By chance I assembled the three pieces of furniture on carpet; the pictogram advises this to avoid damaging the “wood” parts as they are not real wood and can be dinged up if banged around on the hard floor.  Lay out a rug or at least some cardboard to soften the blow and protect the floor.

I started the operation by, believe it or not, “reading” the assembly instructions to familiarize myself with IKEA-ese.  Then I unpacked all the parts and fasteners.  I grouped all the identical parts together for organization and to make sure I had the amount of each noted in the instructions.  Better to find out at the start that you’re missing a screw, than an hour into it and wonder if you accidentally kicked it under the refrigerator…

The drawings are adequate but study them carefully as they are relatively small in size and so it might be easy to miss a detail, like a hole the size of a fly speck, or this period.  There are multiple holes typically, so lay out the pieces according to the drawing and note which holes are being referenced in the current step.  The picture has a helpful rotating arrow to show you which way to turn the screw (rolling eyes emoticon…)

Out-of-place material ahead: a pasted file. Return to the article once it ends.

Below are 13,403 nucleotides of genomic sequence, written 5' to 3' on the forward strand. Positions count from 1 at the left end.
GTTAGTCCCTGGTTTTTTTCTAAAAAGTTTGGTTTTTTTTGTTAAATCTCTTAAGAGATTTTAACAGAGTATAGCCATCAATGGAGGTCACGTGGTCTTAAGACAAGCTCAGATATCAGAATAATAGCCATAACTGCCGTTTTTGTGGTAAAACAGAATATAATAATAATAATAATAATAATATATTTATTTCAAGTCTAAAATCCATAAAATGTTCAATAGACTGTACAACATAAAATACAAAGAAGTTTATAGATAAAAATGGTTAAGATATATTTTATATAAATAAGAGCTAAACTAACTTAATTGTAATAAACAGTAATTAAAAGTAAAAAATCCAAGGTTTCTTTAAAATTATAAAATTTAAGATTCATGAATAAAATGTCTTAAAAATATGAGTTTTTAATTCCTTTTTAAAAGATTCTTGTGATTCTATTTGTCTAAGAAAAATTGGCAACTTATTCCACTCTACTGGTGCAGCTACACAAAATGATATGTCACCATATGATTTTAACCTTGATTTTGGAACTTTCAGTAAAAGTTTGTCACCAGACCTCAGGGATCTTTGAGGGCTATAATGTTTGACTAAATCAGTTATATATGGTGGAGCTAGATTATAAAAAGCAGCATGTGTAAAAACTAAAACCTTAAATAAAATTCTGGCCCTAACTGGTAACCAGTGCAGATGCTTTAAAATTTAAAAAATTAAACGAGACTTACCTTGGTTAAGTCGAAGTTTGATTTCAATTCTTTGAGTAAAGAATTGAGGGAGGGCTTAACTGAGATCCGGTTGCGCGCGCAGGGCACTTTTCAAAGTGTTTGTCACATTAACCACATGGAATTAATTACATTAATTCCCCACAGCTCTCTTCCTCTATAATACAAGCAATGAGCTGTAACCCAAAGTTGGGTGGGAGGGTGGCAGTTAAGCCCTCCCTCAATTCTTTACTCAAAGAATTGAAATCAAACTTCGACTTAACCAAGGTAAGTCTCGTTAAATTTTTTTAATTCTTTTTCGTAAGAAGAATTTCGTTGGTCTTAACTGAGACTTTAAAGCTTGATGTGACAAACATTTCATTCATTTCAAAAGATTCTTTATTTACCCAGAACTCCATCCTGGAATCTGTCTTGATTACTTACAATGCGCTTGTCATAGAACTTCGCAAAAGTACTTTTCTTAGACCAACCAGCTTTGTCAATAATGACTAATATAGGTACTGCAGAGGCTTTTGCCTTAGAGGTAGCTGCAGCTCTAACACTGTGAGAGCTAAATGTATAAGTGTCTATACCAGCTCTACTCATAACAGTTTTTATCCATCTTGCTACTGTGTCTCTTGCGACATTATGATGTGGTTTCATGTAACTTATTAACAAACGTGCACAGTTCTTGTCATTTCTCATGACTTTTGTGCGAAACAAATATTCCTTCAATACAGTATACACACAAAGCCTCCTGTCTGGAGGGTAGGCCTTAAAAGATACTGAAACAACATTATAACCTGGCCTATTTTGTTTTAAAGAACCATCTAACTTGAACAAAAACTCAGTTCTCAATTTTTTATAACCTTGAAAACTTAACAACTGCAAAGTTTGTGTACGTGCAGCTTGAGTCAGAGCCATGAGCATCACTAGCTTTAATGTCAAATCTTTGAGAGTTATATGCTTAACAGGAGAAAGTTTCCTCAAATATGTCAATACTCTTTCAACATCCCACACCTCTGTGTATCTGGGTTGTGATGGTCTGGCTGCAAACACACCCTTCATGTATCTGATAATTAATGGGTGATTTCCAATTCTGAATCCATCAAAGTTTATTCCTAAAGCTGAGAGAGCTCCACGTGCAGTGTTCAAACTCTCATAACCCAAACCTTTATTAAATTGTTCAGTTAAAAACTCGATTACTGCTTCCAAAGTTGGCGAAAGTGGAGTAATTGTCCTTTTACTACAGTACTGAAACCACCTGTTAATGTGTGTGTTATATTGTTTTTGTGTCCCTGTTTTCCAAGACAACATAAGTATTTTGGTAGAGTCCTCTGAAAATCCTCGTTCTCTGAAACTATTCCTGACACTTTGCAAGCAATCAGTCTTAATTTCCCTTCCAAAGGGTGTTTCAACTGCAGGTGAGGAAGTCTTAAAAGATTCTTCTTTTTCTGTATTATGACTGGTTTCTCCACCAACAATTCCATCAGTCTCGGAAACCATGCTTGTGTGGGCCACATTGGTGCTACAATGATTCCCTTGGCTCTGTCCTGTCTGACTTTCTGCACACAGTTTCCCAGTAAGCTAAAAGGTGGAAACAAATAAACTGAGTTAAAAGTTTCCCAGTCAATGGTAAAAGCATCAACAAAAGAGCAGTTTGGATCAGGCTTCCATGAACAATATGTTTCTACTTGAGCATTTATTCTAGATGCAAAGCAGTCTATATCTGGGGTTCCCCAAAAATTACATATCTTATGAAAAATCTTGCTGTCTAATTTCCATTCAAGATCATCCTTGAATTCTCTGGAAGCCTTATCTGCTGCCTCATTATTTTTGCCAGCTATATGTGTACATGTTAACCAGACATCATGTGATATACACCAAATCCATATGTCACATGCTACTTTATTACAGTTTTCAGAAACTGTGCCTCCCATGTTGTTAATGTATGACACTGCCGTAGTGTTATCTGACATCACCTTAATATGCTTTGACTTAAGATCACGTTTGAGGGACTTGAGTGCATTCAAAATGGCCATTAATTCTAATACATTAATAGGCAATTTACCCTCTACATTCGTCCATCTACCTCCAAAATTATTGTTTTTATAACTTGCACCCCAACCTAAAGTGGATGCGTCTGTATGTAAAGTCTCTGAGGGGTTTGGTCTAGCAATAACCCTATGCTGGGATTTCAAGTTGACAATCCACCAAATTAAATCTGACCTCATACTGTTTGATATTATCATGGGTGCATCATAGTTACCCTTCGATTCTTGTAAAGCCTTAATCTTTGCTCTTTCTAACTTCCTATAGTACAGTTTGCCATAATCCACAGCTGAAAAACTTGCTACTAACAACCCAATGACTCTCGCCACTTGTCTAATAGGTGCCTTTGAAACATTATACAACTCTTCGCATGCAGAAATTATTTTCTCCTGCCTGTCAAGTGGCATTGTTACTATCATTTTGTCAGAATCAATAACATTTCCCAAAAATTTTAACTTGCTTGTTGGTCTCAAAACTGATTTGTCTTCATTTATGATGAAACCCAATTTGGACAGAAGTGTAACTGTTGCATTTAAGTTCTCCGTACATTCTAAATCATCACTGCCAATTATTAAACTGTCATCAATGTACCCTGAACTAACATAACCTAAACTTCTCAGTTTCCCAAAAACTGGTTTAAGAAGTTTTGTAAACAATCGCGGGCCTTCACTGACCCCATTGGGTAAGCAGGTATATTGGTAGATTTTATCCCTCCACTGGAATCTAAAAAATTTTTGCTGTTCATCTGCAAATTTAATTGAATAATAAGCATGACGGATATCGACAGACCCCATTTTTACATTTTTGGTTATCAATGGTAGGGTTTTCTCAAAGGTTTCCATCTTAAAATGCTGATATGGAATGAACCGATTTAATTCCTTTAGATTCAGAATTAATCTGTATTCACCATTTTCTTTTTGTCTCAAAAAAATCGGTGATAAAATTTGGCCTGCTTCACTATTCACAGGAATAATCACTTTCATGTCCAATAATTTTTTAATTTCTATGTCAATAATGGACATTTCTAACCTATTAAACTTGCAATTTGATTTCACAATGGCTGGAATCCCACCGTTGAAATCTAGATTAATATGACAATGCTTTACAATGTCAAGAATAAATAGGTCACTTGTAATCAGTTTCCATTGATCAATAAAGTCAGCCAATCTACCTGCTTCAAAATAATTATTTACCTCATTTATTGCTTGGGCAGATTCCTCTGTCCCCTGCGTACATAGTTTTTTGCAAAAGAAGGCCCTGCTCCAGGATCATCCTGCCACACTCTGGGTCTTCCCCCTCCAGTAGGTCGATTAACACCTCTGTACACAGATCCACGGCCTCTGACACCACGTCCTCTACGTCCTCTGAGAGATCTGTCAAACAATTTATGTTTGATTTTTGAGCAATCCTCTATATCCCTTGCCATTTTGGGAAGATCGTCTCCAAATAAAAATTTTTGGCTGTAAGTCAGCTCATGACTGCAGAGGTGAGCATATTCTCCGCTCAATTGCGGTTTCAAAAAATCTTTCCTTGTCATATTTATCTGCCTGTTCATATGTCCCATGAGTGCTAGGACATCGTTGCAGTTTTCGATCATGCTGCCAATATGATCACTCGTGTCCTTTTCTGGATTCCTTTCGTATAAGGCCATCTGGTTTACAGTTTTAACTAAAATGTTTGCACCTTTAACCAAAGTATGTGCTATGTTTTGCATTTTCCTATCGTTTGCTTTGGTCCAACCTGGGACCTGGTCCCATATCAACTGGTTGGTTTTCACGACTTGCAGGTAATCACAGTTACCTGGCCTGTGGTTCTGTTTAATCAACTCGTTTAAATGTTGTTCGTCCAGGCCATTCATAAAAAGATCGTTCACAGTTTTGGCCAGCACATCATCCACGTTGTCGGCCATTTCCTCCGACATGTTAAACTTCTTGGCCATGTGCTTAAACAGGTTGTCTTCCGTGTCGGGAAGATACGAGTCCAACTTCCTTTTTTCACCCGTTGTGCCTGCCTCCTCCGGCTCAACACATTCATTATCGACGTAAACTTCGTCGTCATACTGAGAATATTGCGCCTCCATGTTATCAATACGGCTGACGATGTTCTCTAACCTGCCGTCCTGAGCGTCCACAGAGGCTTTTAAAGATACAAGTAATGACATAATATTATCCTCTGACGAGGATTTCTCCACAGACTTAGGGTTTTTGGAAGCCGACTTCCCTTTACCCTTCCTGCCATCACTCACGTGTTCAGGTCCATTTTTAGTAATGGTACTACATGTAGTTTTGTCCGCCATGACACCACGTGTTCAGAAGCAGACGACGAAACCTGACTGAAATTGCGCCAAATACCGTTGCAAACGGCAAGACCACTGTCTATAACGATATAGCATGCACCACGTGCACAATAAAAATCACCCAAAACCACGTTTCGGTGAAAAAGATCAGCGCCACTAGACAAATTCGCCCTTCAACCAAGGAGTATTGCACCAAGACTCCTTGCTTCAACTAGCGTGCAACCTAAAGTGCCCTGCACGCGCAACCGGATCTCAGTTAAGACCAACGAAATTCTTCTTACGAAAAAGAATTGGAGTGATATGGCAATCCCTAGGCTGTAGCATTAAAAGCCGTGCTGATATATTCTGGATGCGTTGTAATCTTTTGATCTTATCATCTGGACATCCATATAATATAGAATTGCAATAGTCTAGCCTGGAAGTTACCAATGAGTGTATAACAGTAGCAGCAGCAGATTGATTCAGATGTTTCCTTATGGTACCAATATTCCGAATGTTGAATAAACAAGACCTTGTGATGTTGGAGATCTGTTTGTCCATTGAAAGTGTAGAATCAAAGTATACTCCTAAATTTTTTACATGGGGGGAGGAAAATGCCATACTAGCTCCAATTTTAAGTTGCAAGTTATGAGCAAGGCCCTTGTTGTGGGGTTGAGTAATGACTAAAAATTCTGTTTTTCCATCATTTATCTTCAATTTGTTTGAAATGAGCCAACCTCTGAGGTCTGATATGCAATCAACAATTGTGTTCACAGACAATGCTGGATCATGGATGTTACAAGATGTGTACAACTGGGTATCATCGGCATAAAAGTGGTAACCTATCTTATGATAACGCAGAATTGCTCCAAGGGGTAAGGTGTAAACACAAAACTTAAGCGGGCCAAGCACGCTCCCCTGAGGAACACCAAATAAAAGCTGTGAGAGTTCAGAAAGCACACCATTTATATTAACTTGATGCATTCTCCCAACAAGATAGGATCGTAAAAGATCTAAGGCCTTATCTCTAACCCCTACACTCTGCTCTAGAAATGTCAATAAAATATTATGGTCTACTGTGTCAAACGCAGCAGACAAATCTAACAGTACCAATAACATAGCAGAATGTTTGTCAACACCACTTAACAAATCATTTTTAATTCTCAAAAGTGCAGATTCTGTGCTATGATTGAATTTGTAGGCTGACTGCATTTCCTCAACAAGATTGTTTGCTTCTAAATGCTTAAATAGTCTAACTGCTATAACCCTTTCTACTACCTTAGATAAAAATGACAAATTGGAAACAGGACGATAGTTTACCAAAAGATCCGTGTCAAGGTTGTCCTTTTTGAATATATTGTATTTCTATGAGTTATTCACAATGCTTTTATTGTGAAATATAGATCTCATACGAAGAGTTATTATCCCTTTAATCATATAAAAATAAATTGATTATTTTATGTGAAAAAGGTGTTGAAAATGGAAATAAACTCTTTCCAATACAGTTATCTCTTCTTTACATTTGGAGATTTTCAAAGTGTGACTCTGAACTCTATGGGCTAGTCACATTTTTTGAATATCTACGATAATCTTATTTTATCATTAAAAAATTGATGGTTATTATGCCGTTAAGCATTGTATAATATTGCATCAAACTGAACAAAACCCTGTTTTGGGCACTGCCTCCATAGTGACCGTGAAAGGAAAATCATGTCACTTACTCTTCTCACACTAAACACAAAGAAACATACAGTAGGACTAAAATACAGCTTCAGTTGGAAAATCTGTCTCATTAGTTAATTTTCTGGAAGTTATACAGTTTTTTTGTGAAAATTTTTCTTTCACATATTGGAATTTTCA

A slot head and a Philips head screwdriver are listed (read:  “pictured”) as tools to use for assembly.  Only one operation has a picture warning “do not use a screw gun.”  I used a screw gun with a Philips driver for every operation.  In a future article I’ll discuss using the clutch on a typical screw gun to ensure you don’t overdrive the screw and strip the threads in the hole or worse.  If you are familiar with this feature, go for it.  Otherwise, get out the Ben-Gay and Ace bandage(s) for your wrist(s) to treat the carpal tunnel syndrome resulting from turning all those screws in by hand.

As you proceed through construction, frequently examine your work and make sure everything is fitting together evenly and equally.  These are precision-made parts; everything should line up and be square.  If something doesn’t fit or work properly, you probably used one piece where another is supposed to go, or put it on backwards, or upside down or both.  Take a break if you get frustrated, except if you live in Colorado, Washington or Amsterdam, then wait until you’re finished to “take a break.”

The plastic inserts that accept the bolts holding the drawer fronts on should be tapped in flush with the surface of the drawer front.  The picture shows using a hammer and board to transfer the hammer blows; the idea is to not mushroom the plastic before it seats in the hole.  A plastic hammer works well for this and you don’t need the board.

You’re probably getting good at this by now, so I’ll leave you with the drawer adjustments to figure out on your own.  There are only six of them depicted in three drawings.

Go figure.

PS  If you have any left over parts, just kick them under the refrigerator…

 

Turning Wasted Space Into…

Can you find where the old trash compactor use to live?